Wednesday, September 9, 2015

Nagasaki's Strange Hotel

Image credit:!slide=3549873; and Shizuo Kambayashi/AP

The Japanese have always been at the forefront at deploying robots to perform jobs that are traditionally done by humans. Over the past year, humanoid robots have been seen helping customers at Mitsubishi Bank, selling Nestle's espresso machines and even filling in for human science communicators at museums. Hence, it is not surprising to hear that the country is now home to a 72-room hotel that is staffed almost entirely by the Androids!
The aptly named Henn-na ("strange" in Japanese) Hotel which opened its doors on July 17, 2015 is located at Nagasaki's Huis Ten Bosch theme park. It is the brainchild of Hideo Sawada, a Japanese entrepreneur who is captivated by the possibility of replacing humans with robots. His aim is have this futuristic lodging be run primarily by the intelligent humanoids with minimal human intervention.
The English-speaking receptionist is a vicious-looking animatronic dinosaur, and the one speaking Japanese is a female humanoid with blinking lashes. “If you want to check in, push one,” the dinosaur says. The visitor still has to punch a button on the desk and type in information on a touch panel screen.
Of course, a hotel this futuristic is too cool to hand out mundane items like keycards. Instead, guests can access their rooms using the sophisticated facial recognition technology that is installed next to every door.
Once inside, visitors will not have to fumble around to switch on lights or set alarm clocks. All they have to do is ask their very own personal assistant, a cute little electronic robot called Tuly, to do it for them.
And don't even bother seeking out the thermostats to adjust the room temperature. That's because the hotel is not equipped with air-conditioning. Instead, it is kept cool with the help of energy-efficient features like heat-absorbing bricks, reflective paint and solar panels, as well as a network of sophisticated radiator panels.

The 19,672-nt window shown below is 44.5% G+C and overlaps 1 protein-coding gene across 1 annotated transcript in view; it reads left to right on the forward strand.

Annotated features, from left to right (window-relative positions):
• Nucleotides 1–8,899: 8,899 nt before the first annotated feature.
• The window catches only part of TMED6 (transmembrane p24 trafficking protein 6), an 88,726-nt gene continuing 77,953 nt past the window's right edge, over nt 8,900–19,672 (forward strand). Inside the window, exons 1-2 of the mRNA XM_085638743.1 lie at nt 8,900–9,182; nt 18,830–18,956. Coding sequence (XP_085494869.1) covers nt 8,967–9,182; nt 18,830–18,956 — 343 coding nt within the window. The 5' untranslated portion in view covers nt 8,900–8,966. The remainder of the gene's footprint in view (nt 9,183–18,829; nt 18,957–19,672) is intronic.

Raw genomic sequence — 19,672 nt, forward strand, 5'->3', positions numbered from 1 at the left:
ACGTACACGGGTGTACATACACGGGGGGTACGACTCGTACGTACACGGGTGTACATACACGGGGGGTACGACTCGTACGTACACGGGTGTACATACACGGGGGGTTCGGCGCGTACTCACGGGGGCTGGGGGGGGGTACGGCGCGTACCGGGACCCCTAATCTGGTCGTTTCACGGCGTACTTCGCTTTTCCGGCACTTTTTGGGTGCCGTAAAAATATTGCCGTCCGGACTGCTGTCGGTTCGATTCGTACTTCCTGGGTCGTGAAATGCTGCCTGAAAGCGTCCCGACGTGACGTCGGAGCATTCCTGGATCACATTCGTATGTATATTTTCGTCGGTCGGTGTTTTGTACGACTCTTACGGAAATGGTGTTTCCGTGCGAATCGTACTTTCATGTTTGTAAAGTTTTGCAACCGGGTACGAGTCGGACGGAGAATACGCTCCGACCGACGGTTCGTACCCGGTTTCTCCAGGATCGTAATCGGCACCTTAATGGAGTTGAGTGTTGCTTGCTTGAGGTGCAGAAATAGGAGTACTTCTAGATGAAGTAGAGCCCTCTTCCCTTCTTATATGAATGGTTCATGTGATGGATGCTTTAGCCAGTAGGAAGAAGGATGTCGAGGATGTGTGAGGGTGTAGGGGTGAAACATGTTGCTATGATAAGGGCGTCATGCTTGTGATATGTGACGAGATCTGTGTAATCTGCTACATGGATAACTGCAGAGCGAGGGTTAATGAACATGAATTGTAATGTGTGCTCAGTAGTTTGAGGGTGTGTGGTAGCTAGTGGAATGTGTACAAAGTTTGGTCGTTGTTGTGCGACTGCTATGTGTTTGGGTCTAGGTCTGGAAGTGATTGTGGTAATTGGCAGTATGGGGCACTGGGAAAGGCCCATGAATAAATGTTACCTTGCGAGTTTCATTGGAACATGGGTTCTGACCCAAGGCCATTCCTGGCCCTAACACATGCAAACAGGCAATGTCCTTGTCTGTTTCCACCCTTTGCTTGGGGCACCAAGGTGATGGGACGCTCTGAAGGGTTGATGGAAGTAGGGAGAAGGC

Additionally, the roof is designed at an angle that allows the winter sun in but blocks out the harsh summer rays. Each room is also equipped with sensor panels that monitor the temperature and ensure it is comfortable at all times. The unique system purportedly reduces energy usage by as much as 30%, helping both the hotel's bottom line and the environment.
But Sawada said the robots still can’t make beds.
Another area in which Henn-na Hotel still relies on humans is security. It is dotted with security cameras, and real people watch everything through a monitor to ensure guests are safe and no one makes off with an expensive robot.
Rooms will cost from £40 (Y7,000) per night for a single and from £50 (Y9,000) for a twin – a bargain for Japan, where a stay in one of the nicer hotels can easily cost twice or three times that much.
As you know, Japan is a world leader in robotics technology, and the government is trumpeting robotics as a pillar of its growth strategy.
Robots have long been used in manufacturing but interest is also high in exploring the potential of robots in human interaction, including helping care for the elderly.
Robotics is also key in decommissioning the three reactors in Fukushima, northern Japan, which went into meltdowns in 2011, in the worst nuclear catastrophe since Chernobyl.
On Tuesday evening, I was at the Shah Alam Toastmasters meeting in Shah Alam, Selangor – where I delivered CC #7 titled “Who Says Smoking is Dangerous?” and I was even voted Best Assignment Speaker!

Anyway, I captured these pictures of the said meeting:


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